The 5 Top App Definition and Build Tools From CNCF

Kubernetes has evolved to become the foundation of the modern cloud-native stack. Yet, adopting this lovable beast of a container platform doesn’t come without its hurdles. Thankfully, many toolsets now exist to help engineers package, deploy and manage applications using Kubernetes.

Below, we’ll look at some graduated and incubating CNCF tools that fit under the application definition and image build category. These open source packages address the operational concerns of Kubernetes, making it easier to install dependencies, generate Kubernetes operators, containerize VMs and more. If you want to improve the developer experience around Kubernetes adoption, these tools are an excellent first place to look.

Helm

The Kubernetes package manager

Website | GitHub

Few cloud-native projects are as well-known as Helm, the Kubernetes package manager. If you’re finding, sharing or installing cloud-native architecture, there’s a high probability you’re using Helm. The helm install command is a near-ubiquitous method for installing Helm charts for third-party applications. Helm charts are shared as files and laid out in a directory tree structure. Artifact Hub is a popular repository of Helm charts, where you can find, install and publish over 10,000 Kubernetes packages. Helm is a graduated project with the CNCF and is supported by a vast number of contributors.

Buildpacks

Transform source code into runnable container images

Website | GitHub

Buildpacks, an incubating project hosted by CNCF, is a utility that assists developers in transforming their application source code into images that can run in any cloud. The concept of Buildpacks originated at Heroku in 2011. Since then, Buildpacks has been open sourced and embraced by many other companies and projects, from Google to Cloud Foundry, GitLab and Knative. Buildpacks helps application developers convert code into runnable images, and the platform also assists in packaging Buildpacks for distribution. Buildpacks uses the latest OCI container formats and comes with plenty of features, such as advanced caching, auto-detection, minimal app image, image rebasing, bill of materials and more. It also sports a centralized registry for community Buildpacks.

KubeVirt

A K8s API and runtime to define and manage VMs

Website | GitHub

KubeVirt is an API that enables operators to quickly containerize virtual machines for Kubernetes. KubeVirt, an incubating CNCF sandbox project, provides a method to build and manage applications for containers and virtual machines in a common way. In essence, it allows operators to retain the VMs they already have while reaping the benefits of containerization. KubeVirt can be run on MiniKube, Kind and major cloud computing providers.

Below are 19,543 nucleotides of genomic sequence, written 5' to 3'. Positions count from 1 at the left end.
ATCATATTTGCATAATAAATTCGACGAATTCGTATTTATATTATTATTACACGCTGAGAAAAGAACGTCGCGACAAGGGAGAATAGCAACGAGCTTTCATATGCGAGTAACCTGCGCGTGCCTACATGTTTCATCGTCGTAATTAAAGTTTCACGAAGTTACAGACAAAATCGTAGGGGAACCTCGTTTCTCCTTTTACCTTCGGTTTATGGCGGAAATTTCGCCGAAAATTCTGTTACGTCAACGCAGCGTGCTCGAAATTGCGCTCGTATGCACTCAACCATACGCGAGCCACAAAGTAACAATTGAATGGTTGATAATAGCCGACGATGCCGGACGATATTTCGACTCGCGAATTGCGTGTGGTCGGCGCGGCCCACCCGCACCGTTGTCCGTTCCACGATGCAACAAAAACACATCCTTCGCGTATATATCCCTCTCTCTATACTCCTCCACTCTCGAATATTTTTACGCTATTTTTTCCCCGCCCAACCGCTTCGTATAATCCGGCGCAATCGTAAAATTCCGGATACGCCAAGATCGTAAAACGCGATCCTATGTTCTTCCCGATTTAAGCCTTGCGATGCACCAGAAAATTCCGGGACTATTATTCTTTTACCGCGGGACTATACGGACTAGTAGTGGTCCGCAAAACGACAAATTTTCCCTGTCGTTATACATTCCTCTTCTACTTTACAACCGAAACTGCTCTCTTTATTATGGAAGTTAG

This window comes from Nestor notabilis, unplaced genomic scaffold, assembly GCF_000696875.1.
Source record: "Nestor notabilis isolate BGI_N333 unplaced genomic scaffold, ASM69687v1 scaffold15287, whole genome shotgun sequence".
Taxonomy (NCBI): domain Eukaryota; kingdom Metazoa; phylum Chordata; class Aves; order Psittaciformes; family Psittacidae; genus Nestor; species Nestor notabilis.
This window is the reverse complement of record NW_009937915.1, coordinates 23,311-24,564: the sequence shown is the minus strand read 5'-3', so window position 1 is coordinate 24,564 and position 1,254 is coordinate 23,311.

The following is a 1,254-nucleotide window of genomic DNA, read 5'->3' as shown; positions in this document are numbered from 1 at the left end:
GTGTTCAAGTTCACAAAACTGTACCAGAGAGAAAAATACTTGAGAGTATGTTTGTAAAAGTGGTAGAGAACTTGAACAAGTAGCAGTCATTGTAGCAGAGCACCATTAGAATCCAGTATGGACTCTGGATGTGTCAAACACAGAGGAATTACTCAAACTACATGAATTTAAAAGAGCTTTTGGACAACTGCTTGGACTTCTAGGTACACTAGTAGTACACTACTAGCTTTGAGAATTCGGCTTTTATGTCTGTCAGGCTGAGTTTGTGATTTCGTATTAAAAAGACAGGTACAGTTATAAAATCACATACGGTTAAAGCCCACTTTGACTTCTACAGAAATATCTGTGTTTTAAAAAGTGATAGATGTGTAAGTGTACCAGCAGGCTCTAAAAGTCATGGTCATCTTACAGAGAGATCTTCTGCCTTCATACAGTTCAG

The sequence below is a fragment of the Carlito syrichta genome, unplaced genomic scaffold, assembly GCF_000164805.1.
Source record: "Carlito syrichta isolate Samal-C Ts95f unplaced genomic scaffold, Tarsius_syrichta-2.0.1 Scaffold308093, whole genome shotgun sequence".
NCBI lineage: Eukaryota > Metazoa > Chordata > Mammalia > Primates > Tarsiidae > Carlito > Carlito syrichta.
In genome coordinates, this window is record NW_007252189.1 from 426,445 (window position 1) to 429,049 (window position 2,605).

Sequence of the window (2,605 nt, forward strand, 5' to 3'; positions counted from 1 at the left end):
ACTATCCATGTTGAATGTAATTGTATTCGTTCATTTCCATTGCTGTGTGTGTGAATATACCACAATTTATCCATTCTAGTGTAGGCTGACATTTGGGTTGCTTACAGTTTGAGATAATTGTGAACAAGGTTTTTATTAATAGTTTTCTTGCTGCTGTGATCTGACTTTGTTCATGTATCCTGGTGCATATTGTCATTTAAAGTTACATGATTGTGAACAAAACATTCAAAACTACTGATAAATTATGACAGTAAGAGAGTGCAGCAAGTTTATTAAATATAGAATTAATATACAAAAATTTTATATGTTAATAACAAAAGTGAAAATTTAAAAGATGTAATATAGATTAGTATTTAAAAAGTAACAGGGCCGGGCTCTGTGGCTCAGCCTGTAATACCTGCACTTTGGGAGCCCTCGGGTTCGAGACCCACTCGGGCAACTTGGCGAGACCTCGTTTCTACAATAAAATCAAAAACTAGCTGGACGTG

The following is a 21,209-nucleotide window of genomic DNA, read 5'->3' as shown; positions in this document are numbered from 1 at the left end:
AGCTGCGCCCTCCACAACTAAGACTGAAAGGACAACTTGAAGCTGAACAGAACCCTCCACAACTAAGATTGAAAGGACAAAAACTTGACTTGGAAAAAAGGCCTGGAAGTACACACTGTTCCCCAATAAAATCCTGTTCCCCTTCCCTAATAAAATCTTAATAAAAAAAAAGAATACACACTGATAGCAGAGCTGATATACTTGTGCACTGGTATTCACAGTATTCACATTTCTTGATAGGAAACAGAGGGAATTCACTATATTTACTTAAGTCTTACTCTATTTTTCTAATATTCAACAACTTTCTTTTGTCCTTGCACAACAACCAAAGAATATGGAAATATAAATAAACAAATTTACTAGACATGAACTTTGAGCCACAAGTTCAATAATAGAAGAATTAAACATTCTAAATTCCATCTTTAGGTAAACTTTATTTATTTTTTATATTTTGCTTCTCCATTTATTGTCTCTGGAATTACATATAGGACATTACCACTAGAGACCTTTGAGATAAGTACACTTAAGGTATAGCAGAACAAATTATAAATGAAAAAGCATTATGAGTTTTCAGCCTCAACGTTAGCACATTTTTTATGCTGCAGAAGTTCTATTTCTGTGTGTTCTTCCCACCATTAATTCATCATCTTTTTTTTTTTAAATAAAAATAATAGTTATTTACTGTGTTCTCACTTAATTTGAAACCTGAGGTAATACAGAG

Operator Framework

SDK for building Kubernetes applications

Website | GitHub

The Operator Framework decreases the barrier to constructing Kubernetes applications. This handy open source toolkit provides the means to build, test and package operators, which are common Kubernetes-native applications. The SDK uses the controller-runtime library in this process. To get an idea of what sort of operators can be created, check out the Operator Hub registry for a sample of operators created by the Kubernetes community.

Backstage

An open platform for building developer portals

Website | GitHub

Backstage is a new and exciting open source incubating CNCF project originally developed at Spotify. A little different than others on our list, Backstage is not concerned with building container images—rather, it’s more focused on building developer portals to help centralize the management of a complex software ecosystem. Backstage is powered by the Backstage Software Catalog, a system that keeps tabs on the ownership and metadata of all the software in your organization. It utilizes metadata YAML files that sit with the source code, on which Backstage then creates visualizations. It looks to be a robust platform that can support the registration of any software type.

Honorable Mentions

Above, we’ve highlighted the graduated and incubating CNCF projects relating to cloud-native application definition and image build. There are also many other exciting CNCF sandbox projects to keep tabs on in this field as well:

  • Artifact Hub: Find, install and publish Kubernetes packages.
  • Devfile: A Kubernetes-native API for cloud development workspaces specification.
  • Krator: A Kubernetes Rust state machine operator.
  • KubeVela: A modern Kubernetes-first software delivery platform.
  • KUDO: The Kubernetes universal declarative operator (KUDO).
  • Porter: Use this tool to package your application, client tools, configuration and deployment logic together.
  • sealer: Use this tool to seal all an application’s dependencies and Kubernetes into a ClusterImage.
  • Serverless Workflow: A specification for event-driven workflow orchestrations.
  • Telepresence: Quick local development for Kubernetes and OpenShift microservices.

Bill Doerrfeld

Bill Doerrfeld is a tech journalist and analyst. His beat is cloud technologies, specifically the web API economy. He began researching APIs as an Associate Editor at ProgrammableWeb, and since 2015 has been the Editor at Nordic APIs, a high-impact blog on API strategy for providers. He loves discovering new trends, interviewing key contributors, and researching new technology. He also gets out into the world to speak occasionally.

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